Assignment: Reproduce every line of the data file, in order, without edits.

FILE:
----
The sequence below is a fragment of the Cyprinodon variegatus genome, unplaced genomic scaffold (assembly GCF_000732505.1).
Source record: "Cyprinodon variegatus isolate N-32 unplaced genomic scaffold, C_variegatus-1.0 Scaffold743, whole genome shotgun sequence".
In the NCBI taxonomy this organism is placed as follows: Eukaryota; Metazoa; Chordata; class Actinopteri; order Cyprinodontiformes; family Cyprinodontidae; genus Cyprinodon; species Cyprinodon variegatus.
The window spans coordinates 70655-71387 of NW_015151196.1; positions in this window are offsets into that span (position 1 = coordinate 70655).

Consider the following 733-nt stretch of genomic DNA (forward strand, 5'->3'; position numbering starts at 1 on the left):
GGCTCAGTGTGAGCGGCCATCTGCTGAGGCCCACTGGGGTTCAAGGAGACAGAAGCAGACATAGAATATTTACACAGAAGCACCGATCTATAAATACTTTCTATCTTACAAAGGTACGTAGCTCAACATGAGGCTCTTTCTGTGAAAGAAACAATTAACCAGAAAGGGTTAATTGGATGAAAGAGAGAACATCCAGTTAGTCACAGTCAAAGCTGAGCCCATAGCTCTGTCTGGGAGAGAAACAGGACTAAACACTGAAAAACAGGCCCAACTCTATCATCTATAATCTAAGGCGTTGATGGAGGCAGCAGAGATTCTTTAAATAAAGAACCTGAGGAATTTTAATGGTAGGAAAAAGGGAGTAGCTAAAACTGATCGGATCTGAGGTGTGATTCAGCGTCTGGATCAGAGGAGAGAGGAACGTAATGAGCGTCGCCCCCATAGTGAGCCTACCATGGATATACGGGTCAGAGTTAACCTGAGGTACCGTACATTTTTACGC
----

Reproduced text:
The sequence below is a fragment of the Cyprinodon variegatus genome, unplaced genomic scaffold (assembly GCF_000732505.1).
Source record: "Cyprinodon variegatus isolate N-32 unplaced genomic scaffold, C_variegatus-1.0 Scaffold743, whole genome shotgun sequence".
In the NCBI taxonomy this organism is placed as follows: Eukaryota; Metazoa; Chordata; class Actinopteri; order Cyprinodontiformes; family Cyprinodontidae; genus Cyprinodon; species Cyprinodon variegatus.
The window spans coordinates 70655-71387 of NW_015151196.1; positions in this window are offsets into that span (position 1 = coordinate 70655).

Consider the following 733-nt stretch of genomic DNA (forward strand, 5'->3'; position numbering starts at 1 on the left):
GGCTCAGTGTGAGCGGCCATCTGCTGAGGCCCACTGGGGTTCAAGGAGACAGAAGCAGACATAGAATATTTACACAGAAGCACCGATCTATAAATACTTTCTATCTTACAAAGGTACGTAGCTCAACATGAGGCTCTTTCTGTGAAAGAAACAATTAACCAGAAAGGGTTAATTGGATGAAAGAGAGAACATCCAGTTAGTCACAGTCAAAGCTGAGCCCATAGCTCTGTCTGGGAGAGAAACAGGACTAAACACTGAAAAACAGGCCCAACTCTATCATCTATAATCTAAGGCGTTGATGGAGGCAGCAGAGATTCTTTAAATAAAGAACCTGAGGAATTTTAATGGTAGGAAAAAGGGAGTAGCTAAAACTGATCGGATCTGAGGTGTGATTCAGCGTCTGGATCAGAGGAGAGAGGAACGTAATGAGCGTCGCCCCCATAGTGAGCCTACCATGGATATACGGGTCAGAGTTAACCTGAGGTACCGTACATTTTTACGC